build is just an alias for new:

alias build new

Full code can be found: https://github.com/rails/rails/blob/master/activerecord/lib/active_record/relation.rb#L74

  • 13
    alias build new as of rails 3.2.13 – fontno May 13 '13 at 23:06
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    This is only true of some associations/relations. Singular associations, for example, have entirely different definitions for build and build_#{association}. See here and here. – coreyward Feb 12 '14 at 1:54
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    Is this still true for Rails 4? – fatman13 Apr 22 '14 at 9:35
  • 2
    @fatman13 Yeah, still true for Rails 4 – Eyeslandic May 29 '14 at 21:30
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    here is the bug report... which suggests if you were using new like restaurant.customers.new, as a way of getting a new customer associated to restaurant without appending it to restaurant.customers, to use scoped... such as restaurant.customers.scoped.new – user3334690 Aug 20 '14 at 18:15

You are correct, the build and new functions have the same effect of setting the foreign key, when they are called through an association. I believe the reason the documentation is written like this is to clarify that a new Client object is being instantiated, as opposed to a new active record relationship. This is the same effect that calling .new on a class would have in Ruby. That is to say that the documentation is clarifying that calling build on an association is the same is creating a new object (calling .new) and passing the foreign keys to that object. These commands are all equivalent:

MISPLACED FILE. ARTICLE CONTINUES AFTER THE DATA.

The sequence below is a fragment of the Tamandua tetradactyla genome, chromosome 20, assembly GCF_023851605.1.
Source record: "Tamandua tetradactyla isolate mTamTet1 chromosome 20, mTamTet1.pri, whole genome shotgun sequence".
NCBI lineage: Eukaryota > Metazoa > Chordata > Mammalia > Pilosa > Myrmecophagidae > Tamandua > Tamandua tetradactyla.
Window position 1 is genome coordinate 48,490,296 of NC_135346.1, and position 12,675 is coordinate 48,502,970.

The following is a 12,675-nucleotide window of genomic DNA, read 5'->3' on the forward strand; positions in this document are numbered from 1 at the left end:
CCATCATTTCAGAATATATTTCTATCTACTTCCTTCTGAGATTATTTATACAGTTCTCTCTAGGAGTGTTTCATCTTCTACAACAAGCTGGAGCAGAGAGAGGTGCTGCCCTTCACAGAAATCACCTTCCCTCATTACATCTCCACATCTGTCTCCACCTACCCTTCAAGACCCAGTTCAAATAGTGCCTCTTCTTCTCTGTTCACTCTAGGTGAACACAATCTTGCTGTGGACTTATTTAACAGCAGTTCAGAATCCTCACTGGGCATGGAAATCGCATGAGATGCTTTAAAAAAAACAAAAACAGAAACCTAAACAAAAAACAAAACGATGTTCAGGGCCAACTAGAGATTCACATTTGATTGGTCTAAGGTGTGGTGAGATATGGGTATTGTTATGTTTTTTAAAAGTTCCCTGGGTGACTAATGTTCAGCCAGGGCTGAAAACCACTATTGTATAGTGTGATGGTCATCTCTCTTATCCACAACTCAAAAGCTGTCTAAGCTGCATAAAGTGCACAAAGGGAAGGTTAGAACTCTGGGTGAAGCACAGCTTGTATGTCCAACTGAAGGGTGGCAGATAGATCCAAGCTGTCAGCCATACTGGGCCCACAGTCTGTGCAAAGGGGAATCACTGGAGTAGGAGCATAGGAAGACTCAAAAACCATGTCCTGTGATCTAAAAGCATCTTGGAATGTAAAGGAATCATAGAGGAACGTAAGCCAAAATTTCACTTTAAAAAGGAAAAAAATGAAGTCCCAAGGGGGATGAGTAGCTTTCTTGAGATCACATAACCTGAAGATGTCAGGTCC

Client.new(:firm_id => Firm.first.id)

I believe the reason .build exists is that Firm.first.clients.new might be interpreted to mean that you are creating a new has_many relationship object, rather than an actual client, so calling .build is a way of clarifying this.

  • So they are equivalent. That's definitely what it seems. Thank you! – ClosureCowboy Feb 10 '11 at 14:49
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    This is not correct. The first two are equivalent in later versions of Rails (looks like at time of posting they were not). BUT, the last one has a significant difference in that Firm.first.clients will not contain the new client. – tybro0103 Feb 3 '14 at 18:29

build vs new:

mostly new and build are same but build stores object in memory,


for new:


For build:


Here clients are stored in memory, when save firm , associated records are also saved.



Tag.new post_id: 1 will instantiate a Tag with its post_id set.


@post.tags.build does the same AND the instantiated Tag will be in @post.tags even before it's saved.

This means @post.save will save both the @post and the newly built tag (assuming :inverse_of is set). This is great because Rails will validate both objects before saving, and neither will be saved if either one of them fails validation.

models.new vs models.build

@post.tags.build and @post.tags.new are equivalent (at least since Rails 3.2).

  • how about this The only difference between some_firm.clients.new and some_firm.clients.build seems to be that build also adds the newly-created client to the clients collection:? – アレックス Feb 2 '15 at 6:49